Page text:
Robert P. Davis, Architect
The cornerstone of Temple B’nai Israel is a compact immigration history of the community. The first “Levi” family came from Alsace-Lorraine before the Civil War, establishing an influential banking company in the region. The second “Levy” family came from Eastern Europe after the turn of the century and became successful merchants. The pre-Civil War community of Victoria grew up on the coastal plain as an agricultural, later oil, transhipment point equally distant from San Antonio, Houston, and Austin.
Despite the presence of both Reform and Orthodox elements, one institution served everyone without much apparent friction. The building shown above was constructed in 1923 in the local commercial/institutional vernacular of the time. It was renovated and enlarged in 1986 (addition not shown) and certain essential repairs to the original structure were also made.
The entry is screened by a short wall from the fixed (pew) seating area terminated by a bimah and ark built into the wall. In the room beyond are service facilities, restroom, and kitchen. The bimah and ark, as well as some of the furnishings and fittings, are original. The congregation maintains a display of early confirmation photos, invitations, certificates and other memorabilia in the new addition to the building.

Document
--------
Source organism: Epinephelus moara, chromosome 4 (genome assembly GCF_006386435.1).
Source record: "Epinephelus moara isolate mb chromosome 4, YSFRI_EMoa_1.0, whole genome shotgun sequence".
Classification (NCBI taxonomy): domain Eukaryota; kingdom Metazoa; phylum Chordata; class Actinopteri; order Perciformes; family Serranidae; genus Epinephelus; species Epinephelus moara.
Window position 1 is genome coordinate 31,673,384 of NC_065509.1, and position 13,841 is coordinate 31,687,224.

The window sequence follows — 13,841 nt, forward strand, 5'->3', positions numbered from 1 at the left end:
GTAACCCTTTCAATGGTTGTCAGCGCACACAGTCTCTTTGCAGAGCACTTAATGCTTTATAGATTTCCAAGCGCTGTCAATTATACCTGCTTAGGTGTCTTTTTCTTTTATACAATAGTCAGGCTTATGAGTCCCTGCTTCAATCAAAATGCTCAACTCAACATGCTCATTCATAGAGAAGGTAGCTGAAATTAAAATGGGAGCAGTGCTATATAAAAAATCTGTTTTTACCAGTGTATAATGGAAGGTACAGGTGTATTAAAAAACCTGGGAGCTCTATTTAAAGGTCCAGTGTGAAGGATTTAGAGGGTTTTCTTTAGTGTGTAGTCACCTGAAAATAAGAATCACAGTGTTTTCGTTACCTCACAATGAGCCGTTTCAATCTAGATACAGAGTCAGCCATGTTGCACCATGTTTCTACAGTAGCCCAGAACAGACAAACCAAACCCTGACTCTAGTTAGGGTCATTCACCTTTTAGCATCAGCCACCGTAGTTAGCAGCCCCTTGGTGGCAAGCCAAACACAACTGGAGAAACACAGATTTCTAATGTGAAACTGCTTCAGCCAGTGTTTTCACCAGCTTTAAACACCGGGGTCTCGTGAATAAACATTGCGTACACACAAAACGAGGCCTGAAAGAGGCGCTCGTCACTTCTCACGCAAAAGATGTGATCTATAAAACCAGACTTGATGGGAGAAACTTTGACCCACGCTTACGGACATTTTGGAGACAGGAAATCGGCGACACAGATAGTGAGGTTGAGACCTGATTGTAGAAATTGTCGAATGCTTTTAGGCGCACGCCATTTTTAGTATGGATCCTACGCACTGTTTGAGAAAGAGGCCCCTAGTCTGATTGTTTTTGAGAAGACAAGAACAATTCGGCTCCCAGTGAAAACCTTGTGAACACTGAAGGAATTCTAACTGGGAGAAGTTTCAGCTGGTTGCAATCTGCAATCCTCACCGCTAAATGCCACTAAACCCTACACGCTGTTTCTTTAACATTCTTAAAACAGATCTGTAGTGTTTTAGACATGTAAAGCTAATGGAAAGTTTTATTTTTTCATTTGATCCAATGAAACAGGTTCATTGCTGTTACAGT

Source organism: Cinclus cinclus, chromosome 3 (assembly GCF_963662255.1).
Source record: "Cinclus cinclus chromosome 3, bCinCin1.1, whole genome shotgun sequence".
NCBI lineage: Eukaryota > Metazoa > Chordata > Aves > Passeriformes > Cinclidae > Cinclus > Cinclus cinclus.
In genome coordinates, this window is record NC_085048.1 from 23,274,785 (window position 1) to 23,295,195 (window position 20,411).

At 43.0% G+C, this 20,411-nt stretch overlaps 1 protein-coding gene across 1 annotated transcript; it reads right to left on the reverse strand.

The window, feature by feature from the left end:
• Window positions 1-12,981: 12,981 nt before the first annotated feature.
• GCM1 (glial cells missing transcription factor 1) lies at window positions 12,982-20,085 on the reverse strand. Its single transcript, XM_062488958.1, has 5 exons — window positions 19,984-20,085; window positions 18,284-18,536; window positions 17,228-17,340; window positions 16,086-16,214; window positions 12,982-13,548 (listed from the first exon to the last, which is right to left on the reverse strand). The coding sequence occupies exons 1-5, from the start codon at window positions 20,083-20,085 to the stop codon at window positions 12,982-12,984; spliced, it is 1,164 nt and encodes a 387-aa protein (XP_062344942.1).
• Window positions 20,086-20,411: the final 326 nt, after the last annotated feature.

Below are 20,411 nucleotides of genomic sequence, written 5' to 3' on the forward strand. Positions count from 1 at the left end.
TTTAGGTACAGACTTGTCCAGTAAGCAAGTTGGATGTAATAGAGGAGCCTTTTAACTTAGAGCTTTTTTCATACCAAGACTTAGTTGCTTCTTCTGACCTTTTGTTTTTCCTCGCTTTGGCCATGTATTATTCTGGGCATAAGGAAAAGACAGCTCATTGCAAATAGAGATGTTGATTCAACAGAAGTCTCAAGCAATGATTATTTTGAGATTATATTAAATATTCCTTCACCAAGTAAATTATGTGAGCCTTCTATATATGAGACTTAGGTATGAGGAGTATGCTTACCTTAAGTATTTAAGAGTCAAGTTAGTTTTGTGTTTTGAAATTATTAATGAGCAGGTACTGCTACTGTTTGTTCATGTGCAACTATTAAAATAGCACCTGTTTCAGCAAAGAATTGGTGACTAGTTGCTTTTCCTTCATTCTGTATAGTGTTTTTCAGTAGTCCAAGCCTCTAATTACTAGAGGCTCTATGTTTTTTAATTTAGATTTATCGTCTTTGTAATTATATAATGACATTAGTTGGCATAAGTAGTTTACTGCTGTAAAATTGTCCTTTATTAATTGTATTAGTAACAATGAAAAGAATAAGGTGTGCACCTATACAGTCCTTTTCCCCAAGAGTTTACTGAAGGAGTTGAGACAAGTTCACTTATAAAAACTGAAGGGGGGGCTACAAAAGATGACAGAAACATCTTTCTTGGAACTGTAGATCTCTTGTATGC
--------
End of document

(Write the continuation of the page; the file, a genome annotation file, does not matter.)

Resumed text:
(left) Mr. Dave Lack, a resident since 1941, conducts a tour of the Jewish cemetery. (right) WWII brought prosperity for many. Abandoned airfield buildings are all that remains from the extensive pilot, navigation, and bombardier training facilities established in Victoria because of its geographical resemblance to certain theaters of combat.
The Levi family home, now a well-preserved city landmark.